skip to Main Content
Family Caregivers Face Systems Navigation Challenges, Just Part Of Why It Is The “most Rewarding, And Difficult Job”

Family caregivers face systems navigation challenges, just part of why it is the “most rewarding, and difficult job”

|Dr. Kristin Litzelman, University of Wisconsin-Madison|

Family caregivers play a key role in supporting their family members or friends with illnesses or disabilities. When they receive support services and resources such as respite care or training programs, caregivers have lower burden and higher confidence in their role.(1) Yet, few caregivers use the support services available to them. One national US survey estimated that 28% of caregivers used financial resources, 23% used transportation services, and a mere 15% used respite care.(2) What explains why so few caregivers make use of these services?

A 2019 survey of Wisconsin caregivers, fielded by the Wisconsin Family and Caregiver Support Alliance, may provide some answers. Nearly three in four caregivers who responded to the survey endorsed difficulties with self-care and balancing caregiving with their other roles, such as family and work. Many also reported difficulties with understanding government support programs, finding reliable homecare providers, and having enough money to pay for care. When caregivers did not make use of services, they most frequently pointed to systems issues as a cause: lack of availability, challenges in getting adequate information about programs, or feeling too overwhelmed to start.

The survey findings highlight gaps in resource availability for caregivers and indicate opportunities for systems change that may help them access needed services. Improving systems coordination—so that agencies who provide different services can coordinate efforts to meet the needs of caregivers—would go a long way to reducing frustration and disappointment. Moreover, reaching caregivers where they are easily accessible, such as doctors’ offices, is a potentially underused avenue for connecting caregivers with other community services. Finally, the responses point to a need to support caregivers in learning how to recognize their service needs and access them.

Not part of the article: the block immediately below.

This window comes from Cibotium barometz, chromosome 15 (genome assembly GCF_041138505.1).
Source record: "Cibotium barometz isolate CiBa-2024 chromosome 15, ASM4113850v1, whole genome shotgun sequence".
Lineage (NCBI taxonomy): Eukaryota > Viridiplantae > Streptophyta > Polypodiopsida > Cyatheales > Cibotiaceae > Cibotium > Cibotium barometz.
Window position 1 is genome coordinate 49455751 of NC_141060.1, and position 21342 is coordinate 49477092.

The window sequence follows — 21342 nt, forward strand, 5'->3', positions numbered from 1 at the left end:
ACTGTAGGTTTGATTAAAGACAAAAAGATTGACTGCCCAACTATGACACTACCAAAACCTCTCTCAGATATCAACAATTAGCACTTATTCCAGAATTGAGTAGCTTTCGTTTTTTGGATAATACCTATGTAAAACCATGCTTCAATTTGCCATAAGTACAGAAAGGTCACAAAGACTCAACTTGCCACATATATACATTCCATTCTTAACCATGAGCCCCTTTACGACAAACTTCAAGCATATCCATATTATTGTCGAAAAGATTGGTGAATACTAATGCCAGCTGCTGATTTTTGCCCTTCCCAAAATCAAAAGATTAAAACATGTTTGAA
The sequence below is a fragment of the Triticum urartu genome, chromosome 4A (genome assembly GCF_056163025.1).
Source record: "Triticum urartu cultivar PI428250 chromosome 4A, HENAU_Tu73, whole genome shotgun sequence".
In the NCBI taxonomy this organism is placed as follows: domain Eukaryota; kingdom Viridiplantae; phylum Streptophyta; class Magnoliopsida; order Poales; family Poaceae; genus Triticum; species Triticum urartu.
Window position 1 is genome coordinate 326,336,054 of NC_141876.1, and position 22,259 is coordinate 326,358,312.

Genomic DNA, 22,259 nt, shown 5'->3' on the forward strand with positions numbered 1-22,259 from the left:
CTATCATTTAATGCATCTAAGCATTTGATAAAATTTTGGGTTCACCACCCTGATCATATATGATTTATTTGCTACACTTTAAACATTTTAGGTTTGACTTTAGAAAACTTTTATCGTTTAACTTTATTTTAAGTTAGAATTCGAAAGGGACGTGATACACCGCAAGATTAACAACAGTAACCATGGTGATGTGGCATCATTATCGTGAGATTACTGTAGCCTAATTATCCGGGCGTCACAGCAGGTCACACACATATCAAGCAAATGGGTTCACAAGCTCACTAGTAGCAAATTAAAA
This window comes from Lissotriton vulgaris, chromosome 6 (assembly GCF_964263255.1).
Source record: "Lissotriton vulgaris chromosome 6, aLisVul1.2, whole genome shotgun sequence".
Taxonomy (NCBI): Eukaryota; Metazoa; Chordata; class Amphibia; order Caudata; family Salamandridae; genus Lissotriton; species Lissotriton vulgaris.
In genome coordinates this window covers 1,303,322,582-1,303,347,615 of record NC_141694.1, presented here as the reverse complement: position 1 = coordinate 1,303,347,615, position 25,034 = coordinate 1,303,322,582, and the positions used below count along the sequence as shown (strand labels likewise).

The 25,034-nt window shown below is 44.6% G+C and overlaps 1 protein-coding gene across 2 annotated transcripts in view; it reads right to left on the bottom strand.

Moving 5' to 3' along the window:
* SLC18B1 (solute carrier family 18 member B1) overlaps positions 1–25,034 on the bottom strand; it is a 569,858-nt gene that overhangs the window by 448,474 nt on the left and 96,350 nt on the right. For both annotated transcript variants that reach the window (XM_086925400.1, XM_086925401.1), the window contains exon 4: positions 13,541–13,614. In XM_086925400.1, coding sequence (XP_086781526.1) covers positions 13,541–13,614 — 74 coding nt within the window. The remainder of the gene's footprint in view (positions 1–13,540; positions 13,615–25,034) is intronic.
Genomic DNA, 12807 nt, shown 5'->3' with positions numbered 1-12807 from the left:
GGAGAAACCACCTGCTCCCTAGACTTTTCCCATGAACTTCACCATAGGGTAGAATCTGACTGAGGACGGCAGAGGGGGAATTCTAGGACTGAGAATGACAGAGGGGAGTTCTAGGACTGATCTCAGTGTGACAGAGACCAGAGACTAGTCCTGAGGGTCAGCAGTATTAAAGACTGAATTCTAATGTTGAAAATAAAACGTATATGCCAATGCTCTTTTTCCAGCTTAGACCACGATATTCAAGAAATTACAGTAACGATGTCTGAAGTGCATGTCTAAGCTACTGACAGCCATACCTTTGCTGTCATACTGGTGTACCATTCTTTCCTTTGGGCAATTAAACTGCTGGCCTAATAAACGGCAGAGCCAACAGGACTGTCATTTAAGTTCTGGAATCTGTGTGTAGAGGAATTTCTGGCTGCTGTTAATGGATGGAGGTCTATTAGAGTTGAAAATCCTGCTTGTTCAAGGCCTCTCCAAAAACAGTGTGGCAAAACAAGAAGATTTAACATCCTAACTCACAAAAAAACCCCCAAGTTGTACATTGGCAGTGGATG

For a more detailed overview of the findings from this needs assessment survey, check out the April 3rd 2020 webinar on “Caregivers’ Experiences with System Navigation” in the NCRAN webinar archive. After you watch the webinar, please share your feedback using this evaluation survey.


1.       Avison C, Brock D, Campione J, Hassell S, Rabinovich B, Ritter R, et al. Outcome Evaluation of the National Family Caregiver Support Program. Washington, DC: Administration for Community Living; 2018.

2.       National Alliance for Caregiving. Caregiving in the U.S. 2015. Washington, DC: NAC and the AARP Public Institute; 2015.

Leave a Reply

Your email address will not be published. Required fields are marked *

This site uses Akismet to reduce spam. Learn how your comment data is processed.

Back To Top